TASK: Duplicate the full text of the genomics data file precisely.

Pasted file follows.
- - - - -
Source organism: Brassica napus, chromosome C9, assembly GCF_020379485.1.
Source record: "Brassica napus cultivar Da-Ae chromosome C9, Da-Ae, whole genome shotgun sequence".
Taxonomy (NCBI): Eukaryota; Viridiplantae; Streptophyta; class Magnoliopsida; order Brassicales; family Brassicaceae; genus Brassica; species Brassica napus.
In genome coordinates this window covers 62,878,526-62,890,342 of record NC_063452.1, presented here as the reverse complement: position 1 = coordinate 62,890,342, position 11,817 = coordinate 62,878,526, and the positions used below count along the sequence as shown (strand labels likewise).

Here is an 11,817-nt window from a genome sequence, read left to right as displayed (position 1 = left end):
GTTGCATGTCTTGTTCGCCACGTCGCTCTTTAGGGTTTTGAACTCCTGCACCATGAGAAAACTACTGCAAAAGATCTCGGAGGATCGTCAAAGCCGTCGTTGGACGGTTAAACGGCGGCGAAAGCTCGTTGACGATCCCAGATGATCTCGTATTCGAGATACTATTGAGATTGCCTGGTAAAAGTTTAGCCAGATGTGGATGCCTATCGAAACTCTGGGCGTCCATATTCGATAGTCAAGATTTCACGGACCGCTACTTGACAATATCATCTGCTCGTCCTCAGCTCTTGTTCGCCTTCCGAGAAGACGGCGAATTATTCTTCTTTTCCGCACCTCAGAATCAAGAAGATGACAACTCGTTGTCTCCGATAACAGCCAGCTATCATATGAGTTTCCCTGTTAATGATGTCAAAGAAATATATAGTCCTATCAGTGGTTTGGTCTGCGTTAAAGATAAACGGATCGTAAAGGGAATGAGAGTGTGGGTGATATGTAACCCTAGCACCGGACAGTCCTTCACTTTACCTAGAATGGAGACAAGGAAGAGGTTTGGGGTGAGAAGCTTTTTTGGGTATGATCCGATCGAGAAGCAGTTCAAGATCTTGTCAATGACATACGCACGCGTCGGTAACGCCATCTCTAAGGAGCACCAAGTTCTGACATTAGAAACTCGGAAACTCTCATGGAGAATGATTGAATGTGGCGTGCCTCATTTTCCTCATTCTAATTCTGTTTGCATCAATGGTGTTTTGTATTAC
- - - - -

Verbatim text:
Source organism: Brassica napus, chromosome C9, assembly GCF_020379485.1.
Source record: "Brassica napus cultivar Da-Ae chromosome C9, Da-Ae, whole genome shotgun sequence".
Taxonomy (NCBI): Eukaryota; Viridiplantae; Streptophyta; class Magnoliopsida; order Brassicales; family Brassicaceae; genus Brassica; species Brassica napus.
In genome coordinates this window covers 62,878,526-62,890,342 of record NC_063452.1, presented here as the reverse complement: position 1 = coordinate 62,890,342, position 11,817 = coordinate 62,878,526, and the positions used below count along the sequence as shown (strand labels likewise).

Here is an 11,817-nt window from a genome sequence, read left to right as displayed (position 1 = left end):
GTTGCATGTCTTGTTCGCCACGTCGCTCTTTAGGGTTTTGAACTCCTGCACCATGAGAAAACTACTGCAAAAGATCTCGGAGGATCGTCAAAGCCGTCGTTGGACGGTTAAACGGCGGCGAAAGCTCGTTGACGATCCCAGATGATCTCGTATTCGAGATACTATTGAGATTGCCTGGTAAAAGTTTAGCCAGATGTGGATGCCTATCGAAACTCTGGGCGTCCATATTCGATAGTCAAGATTTCACGGACCGCTACTTGACAATATCATCTGCTCGTCCTCAGCTCTTGTTCGCCTTCCGAGAAGACGGCGAATTATTCTTCTTTTCCGCACCTCAGAATCAAGAAGATGACAACTCGTTGTCTCCGATAACAGCCAGCTATCATATGAGTTTCCCTGTTAATGATGTCAAAGAAATATATAGTCCTATCAGTGGTTTGGTCTGCGTTAAAGATAAACGGATCGTAAAGGGAATGAGAGTGTGGGTGATATGTAACCCTAGCACCGGACAGTCCTTCACTTTACCTAGAATGGAGACAAGGAAGAGGTTTGGGGTGAGAAGCTTTTTTGGGTATGATCCGATCGAGAAGCAGTTCAAGATCTTGTCAATGACATACGCACGCGTCGGTAACGCCATCTCTAAGGAGCACCAAGTTCTGACATTAGAAACTCGGAAACTCTCATGGAGAATGATTGAATGTGGCGTGCCTCATTTTCCTCATTCTAATTCTGTTTGCATCAATGGTGTTTTGTATTAC